Winter Training Sessions

Posted on: March 6th, 2017 | by Erika | No Comments

Winter Training Sessions

Winter training is almost over, but there are still a couple of weeks to go.

There’s no doubt that many of you will have had a game postponed over the past couple of months due to poor weather conditions, and it’s also likely that your players will have rolled out of bed for training, seen the horrible conditions and crawled straight back in! During the winter months, it is very important to change up parts of your usual training routine to make sure you are getting the most out of your sessions, all the while keeping your players in the best condition possible, especially in youth football.

To help you, we’ve put together a simple training session to keep your players active and warm in the lead up to spring.

 

The Warm Up

Begin by marking out a large oval shape with cones spaced about 1m apart. Ask the players, using a ball, to dribble in and out of each of the cones following the oval circuit. Then ask them to repeat this activity, speeding up after every loop they complete whilst you set up the next activity. This will help to get the blood pumping and get your players warmed up for the following activities.

To progress this warm up further, add more cones or change the layout by adding more complex turns and tighter gaps. Additionally, ask the players to use their weaker foot only or you could try turning it into a race by making the players sprint back to the starting cone once they have completed the circuit.

Activity 1 – Speed and Agility

It’s important to keep players moving when the weather is cold and so you need to incorporate this into your training routines. A great routine for this is a speed and agility activity which is used for a high-intensity workout.

Start by laying out two cones roughly 10m apart, then use a third to create a triangle. Directly behind the third cone add 3 more, each needs to be 1.5m from the other to make the triangle bigger (see diagram below).

Winter football training

 

All players start at cone A and begin by side-stepping to cone B. Once at cone B the player then turns and sprints to cone F before walking back to cone A. This process is then continued however to the cone after the previous. For each cone you move back change the initial method as follows:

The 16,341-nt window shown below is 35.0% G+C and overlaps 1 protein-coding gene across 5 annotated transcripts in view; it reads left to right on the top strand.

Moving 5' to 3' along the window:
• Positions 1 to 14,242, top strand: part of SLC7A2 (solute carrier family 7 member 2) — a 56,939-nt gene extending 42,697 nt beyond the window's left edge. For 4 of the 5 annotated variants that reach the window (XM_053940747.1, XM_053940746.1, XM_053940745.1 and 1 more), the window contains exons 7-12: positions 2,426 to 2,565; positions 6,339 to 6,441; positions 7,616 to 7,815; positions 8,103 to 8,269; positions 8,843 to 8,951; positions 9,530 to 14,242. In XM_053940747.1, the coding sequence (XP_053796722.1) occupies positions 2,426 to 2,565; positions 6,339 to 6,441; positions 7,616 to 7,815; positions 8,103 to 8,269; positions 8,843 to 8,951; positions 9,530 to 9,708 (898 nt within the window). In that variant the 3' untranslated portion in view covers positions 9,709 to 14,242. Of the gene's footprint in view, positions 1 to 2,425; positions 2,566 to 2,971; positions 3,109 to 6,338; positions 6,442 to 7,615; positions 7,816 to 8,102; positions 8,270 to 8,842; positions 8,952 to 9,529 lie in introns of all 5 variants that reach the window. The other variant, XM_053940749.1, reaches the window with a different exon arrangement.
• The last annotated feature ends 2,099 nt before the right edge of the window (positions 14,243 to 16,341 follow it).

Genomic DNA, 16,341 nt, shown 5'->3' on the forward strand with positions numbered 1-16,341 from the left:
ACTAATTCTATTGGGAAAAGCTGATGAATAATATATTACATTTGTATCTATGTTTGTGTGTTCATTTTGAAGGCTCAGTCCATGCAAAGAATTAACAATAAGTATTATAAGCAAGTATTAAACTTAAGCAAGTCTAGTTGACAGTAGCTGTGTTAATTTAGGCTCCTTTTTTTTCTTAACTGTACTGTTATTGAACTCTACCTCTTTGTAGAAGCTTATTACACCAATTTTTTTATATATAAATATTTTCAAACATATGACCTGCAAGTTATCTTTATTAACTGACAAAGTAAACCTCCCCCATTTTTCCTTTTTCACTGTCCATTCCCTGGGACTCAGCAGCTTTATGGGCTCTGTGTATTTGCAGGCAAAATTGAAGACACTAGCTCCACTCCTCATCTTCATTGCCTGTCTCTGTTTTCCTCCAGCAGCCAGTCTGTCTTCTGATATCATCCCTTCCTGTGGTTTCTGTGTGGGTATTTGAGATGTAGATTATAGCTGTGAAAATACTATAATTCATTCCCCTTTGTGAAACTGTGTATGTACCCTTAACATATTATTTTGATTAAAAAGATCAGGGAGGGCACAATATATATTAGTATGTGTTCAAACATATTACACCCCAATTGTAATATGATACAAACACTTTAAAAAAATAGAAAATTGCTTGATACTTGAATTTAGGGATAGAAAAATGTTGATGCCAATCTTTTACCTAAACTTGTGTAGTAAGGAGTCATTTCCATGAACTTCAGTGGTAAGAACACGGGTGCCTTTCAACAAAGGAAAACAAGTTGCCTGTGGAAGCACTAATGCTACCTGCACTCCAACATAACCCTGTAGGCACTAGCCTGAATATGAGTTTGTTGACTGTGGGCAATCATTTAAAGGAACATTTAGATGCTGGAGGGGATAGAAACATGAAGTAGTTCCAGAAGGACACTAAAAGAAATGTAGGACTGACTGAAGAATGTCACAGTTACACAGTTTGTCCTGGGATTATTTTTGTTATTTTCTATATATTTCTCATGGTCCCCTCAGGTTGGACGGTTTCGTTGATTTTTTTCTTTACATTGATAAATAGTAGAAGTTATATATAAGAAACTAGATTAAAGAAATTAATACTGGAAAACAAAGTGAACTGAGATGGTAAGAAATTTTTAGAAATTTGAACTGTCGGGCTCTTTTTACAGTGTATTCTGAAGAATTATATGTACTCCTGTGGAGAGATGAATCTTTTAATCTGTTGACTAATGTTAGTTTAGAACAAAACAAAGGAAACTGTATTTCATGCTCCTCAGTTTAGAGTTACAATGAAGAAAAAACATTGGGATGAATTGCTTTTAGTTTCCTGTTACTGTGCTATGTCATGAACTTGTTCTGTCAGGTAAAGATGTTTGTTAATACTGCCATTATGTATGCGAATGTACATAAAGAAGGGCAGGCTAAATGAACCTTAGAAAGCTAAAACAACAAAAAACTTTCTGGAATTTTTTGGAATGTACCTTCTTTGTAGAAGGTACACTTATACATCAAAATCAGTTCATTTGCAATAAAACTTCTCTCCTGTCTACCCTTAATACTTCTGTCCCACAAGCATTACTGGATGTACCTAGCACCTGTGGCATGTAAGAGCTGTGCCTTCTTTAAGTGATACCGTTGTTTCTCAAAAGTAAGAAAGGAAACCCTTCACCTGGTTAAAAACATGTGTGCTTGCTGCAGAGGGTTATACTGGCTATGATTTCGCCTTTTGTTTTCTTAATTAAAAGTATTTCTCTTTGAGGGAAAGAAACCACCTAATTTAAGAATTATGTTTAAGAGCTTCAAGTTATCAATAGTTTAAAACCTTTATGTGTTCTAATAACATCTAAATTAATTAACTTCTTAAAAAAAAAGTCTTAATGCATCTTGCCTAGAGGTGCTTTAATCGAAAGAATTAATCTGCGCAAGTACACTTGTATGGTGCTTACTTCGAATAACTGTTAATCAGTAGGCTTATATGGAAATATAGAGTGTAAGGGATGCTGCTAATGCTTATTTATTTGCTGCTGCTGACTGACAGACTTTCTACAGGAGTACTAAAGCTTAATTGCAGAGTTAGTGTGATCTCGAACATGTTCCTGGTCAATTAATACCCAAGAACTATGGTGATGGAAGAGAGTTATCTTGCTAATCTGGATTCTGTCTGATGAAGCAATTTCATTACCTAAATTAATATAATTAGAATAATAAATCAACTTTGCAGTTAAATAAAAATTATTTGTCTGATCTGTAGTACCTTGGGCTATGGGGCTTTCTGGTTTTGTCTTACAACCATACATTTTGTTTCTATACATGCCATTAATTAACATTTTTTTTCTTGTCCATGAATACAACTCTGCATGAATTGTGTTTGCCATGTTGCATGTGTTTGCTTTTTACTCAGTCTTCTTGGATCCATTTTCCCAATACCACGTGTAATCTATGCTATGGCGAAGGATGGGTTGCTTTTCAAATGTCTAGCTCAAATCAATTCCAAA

A-C: Heel Flicks

A-D: High Knees

A-E: Crossovers

 

Activity 2 – Passing & Ball Control

Set out a 20m x 20m square with cones, and inside that another 2m x 2m square. Now separate your players into 2 teams, leaving 1 individual to act as a neutral player. Place one player from each team on either side of the outer square and place the neutral player on the inside of the centre square. Place the remaining players from each team inside the outer square. These players must compete against the opposing team to win the ball within this space, to then pass the ball to the neutral player inside who must return it to the same team. Finally, the ball must be passed to their team member on the outside of the larger square. Repeat this activity, giving 1 point each time to the winning team.

Winter football training

Game Time

Everyone loves to put their training into practice and what better way to do that than with a proper game of football! Start the game off as normal, with players following the standard rules they know best. After about 10 minutes change the rules so that players can only have 3 touches of the ball. This is aimed to improve first touch, spatial awareness, and is also a great technique used to stimulate passing and moving to support the player on the ball.

In addition, you can focus on other aspects of the game that you may wish to improve on. For example, to practice crossing the ball into the box, simply impose a rule stating that goals can only be scored from crosses, i.e. the ball must be crossed into the box to score.

Another area you may wish to focus on is ball retention or possession. To do this, call a five minute time period where teams cannot score but must retain possession of the ball. The team with the ball at theend of the 5 minutes is awarded a goal.

 

The Cool-down

After playing high-intensity games it is important to do a cool-down to help avoid injury. The cool-down will return the body to a resting state, gradually reducing the heart rate and breathing.

A very easy and effective way of getting your players to do this is a low-intensity jog or walk for 5-10 minutes. This will help to reduce the body temperature and remove any lactic acid from your body which may have built up during this high-intensity training session.

 

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